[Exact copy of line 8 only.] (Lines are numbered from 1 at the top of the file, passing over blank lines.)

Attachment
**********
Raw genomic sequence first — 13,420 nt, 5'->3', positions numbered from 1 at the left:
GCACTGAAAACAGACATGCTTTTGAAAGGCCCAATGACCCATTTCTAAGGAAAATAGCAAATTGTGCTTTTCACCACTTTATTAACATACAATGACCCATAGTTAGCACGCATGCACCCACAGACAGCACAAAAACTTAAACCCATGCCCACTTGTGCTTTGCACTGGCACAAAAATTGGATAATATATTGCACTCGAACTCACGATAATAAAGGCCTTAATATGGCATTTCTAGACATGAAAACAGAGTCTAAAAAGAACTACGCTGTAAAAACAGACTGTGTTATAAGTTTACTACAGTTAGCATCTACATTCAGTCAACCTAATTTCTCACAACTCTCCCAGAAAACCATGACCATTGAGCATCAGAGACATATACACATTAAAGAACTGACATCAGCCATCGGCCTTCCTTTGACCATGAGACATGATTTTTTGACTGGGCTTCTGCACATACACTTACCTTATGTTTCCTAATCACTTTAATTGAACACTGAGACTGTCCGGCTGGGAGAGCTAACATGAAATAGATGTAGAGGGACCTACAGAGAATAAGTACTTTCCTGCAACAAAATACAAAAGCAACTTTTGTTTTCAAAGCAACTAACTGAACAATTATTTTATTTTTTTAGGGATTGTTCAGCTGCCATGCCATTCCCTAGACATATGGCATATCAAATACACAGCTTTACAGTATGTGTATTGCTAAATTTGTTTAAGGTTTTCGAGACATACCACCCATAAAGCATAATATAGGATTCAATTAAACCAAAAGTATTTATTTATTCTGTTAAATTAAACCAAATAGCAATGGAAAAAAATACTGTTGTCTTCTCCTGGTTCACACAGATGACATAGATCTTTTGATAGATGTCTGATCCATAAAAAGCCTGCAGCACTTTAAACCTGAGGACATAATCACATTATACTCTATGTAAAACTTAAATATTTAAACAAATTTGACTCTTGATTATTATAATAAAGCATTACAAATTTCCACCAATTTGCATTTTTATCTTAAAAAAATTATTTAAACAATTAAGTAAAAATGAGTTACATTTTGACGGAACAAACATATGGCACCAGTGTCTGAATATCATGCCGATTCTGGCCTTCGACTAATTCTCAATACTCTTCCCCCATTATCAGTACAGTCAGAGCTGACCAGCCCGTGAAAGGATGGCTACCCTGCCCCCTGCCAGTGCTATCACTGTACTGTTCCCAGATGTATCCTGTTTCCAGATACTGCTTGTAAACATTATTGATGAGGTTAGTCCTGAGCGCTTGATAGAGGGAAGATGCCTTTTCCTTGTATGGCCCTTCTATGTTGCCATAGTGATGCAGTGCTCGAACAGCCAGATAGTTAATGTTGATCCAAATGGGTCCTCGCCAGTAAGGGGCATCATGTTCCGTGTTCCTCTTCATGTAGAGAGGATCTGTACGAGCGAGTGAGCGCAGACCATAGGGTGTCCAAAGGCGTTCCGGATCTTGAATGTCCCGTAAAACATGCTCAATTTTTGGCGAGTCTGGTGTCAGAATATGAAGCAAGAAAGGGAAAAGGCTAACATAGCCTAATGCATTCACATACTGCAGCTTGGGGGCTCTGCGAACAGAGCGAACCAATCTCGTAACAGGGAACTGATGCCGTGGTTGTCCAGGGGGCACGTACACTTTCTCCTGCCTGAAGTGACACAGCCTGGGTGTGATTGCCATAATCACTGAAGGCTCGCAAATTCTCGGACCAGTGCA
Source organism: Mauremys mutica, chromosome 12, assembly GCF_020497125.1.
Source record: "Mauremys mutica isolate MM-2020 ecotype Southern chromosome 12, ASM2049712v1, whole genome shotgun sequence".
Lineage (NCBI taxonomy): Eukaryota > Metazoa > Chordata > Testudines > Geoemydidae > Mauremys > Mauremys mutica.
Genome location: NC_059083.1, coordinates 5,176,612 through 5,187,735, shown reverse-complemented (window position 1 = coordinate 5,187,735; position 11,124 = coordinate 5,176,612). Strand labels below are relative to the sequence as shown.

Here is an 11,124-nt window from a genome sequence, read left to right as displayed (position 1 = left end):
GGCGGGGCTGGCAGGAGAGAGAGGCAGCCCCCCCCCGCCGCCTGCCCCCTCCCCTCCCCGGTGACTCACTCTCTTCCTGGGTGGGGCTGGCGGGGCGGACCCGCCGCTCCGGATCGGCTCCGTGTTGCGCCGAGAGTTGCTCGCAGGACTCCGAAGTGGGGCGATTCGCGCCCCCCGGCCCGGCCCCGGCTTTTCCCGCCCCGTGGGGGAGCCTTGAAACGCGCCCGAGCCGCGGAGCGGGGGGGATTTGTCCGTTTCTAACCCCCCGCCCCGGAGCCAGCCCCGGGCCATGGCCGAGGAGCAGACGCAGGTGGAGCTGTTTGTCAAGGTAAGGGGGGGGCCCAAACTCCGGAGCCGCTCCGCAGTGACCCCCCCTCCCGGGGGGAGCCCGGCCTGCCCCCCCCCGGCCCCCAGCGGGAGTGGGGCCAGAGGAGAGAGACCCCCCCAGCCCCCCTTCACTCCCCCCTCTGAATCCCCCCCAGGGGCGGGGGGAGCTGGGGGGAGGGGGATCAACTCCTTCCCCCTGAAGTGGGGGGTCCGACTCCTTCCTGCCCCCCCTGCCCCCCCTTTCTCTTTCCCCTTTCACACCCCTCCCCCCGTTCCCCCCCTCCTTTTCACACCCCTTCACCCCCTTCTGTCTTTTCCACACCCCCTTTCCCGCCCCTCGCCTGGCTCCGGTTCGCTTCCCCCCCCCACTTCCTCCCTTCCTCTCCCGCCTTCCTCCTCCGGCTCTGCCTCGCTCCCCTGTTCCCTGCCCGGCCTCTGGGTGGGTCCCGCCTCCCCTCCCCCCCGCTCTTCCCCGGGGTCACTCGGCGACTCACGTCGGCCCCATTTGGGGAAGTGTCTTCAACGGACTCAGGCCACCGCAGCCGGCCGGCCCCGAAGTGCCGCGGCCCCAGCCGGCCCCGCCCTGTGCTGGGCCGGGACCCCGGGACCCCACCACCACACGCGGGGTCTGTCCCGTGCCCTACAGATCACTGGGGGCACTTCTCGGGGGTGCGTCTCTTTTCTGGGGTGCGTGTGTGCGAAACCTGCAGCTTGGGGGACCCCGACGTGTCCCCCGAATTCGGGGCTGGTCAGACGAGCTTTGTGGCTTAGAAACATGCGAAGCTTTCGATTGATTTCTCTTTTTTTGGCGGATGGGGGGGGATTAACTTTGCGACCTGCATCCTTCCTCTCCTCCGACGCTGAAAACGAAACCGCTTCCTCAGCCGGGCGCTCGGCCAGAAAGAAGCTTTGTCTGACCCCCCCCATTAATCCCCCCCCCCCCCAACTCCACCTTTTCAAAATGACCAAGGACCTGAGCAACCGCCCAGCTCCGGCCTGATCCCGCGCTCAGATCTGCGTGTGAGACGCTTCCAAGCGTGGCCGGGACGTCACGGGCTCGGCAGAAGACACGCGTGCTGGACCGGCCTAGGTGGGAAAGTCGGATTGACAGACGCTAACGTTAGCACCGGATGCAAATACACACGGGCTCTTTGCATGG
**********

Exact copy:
GGCGGGGCTGGCAGGAGAGAGAGGCAGCCCCCCCCCGCCGCCTGCCCCCTCCCCTCCCCGGTGACTCACTCTCTTCCTGGGTGGGGCTGGCGGGGCGGACCCGCCGCTCCGGATCGGCTCCGTGTTGCGCCGAGAGTTGCTCGCAGGACTCCGAAGTGGGGCGATTCGCGCCCCCCGGCCCGGCCCCGGCTTTTCCCGCCCCGTGGGGGAGCCTTGAAACGCGCCCGAGCCGCGGAGCGGGGGGGATTTGTCCGTTTCTAACCCCCCGCCCCGGAGCCAGCCCCGGGCCATGGCCGAGGAGCAGACGCAGGTGGAGCTGTTTGTCAAGGTAAGGGGGGGGCCCAAACTCCGGAGCCGCTCCGCAGTGACCCCCCCTCCCGGGGGGAGCCCGGCCTGCCCCCCCCCGGCCCCCAGCGGGAGTGGGGCCAGAGGAGAGAGACCCCCCCAGCCCCCCTTCACTCCCCCCTCTGAATCCCCCCCAGGGGCGGGGGGAGCTGGGGGGAGGGGGATCAACTCCTTCCCCCTGAAGTGGGGGGTCCGACTCCTTCCTGCCCCCCCTGCCCCCCCTTTCTCTTTCCCCTTTCACACCCCTCCCCCCGTTCCCCCCCTCCTTTTCACACCCCTTCACCCCCTTCTGTCTTTTCCACACCCCCTTTCCCGCCCCTCGCCTGGCTCCGGTTCGCTTCCCCCCCCCACTTCCTCCCTTCCTCTCCCGCCTTCCTCCTCCGGCTCTGCCTCGCTCCCCTGTTCCCTGCCCGGCCTCTGGGTGGGTCCCGCCTCCCCTCCCCCCCGCTCTTCCCCGGGGTCACTCGGCGACTCACGTCGGCCCCATTTGGGGAAGTGTCTTCAACGGACTCAGGCCACCGCAGCCGGCCGGCCCCGAAGTGCCGCGGCCCCAGCCGGCCCCGCCCTGTGCTGGGCCGGGACCCCGGGACCCCACCACCACACGCGGGGTCTGTCCCGTGCCCTACAGATCACTGGGGGCACTTCTCGGGGGTGCGTCTCTTTTCTGGGGTGCGTGTGTGCGAAACCTGCAGCTTGGGGGACCCCGACGTGTCCCCCGAATTCGGGGCTGGTCAGACGAGCTTTGTGGCTTAGAAACATGCGAAGCTTTCGATTGATTTCTCTTTTTTTGGCGGATGGGGGGGGATTAACTTTGCGACCTGCATCCTTCCTCTCCTCCGACGCTGAAAACGAAACCGCTTCCTCAGCCGGGCGCTCGGCCAGAAAGAAGCTTTGTCTGACCCCCCCCATTAATCCCCCCCCCCCCCAACTCCACCTTTTCAAAATGACCAAGGACCTGAGCAACCGCCCAGCTCCGGCCTGATCCCGCGCTCAGATCTGCGTGTGAGACGCTTCCAAGCGTGGCCGGGACGTCACGGGCTCGGCAGAAGACACGCGTGCTGGACCGGCCTAGGTGGGAAAGTCGGATTGACAGACGCTAACGTTAGCACCGGATGCAAATACACACGGGCTCTTTGCATGG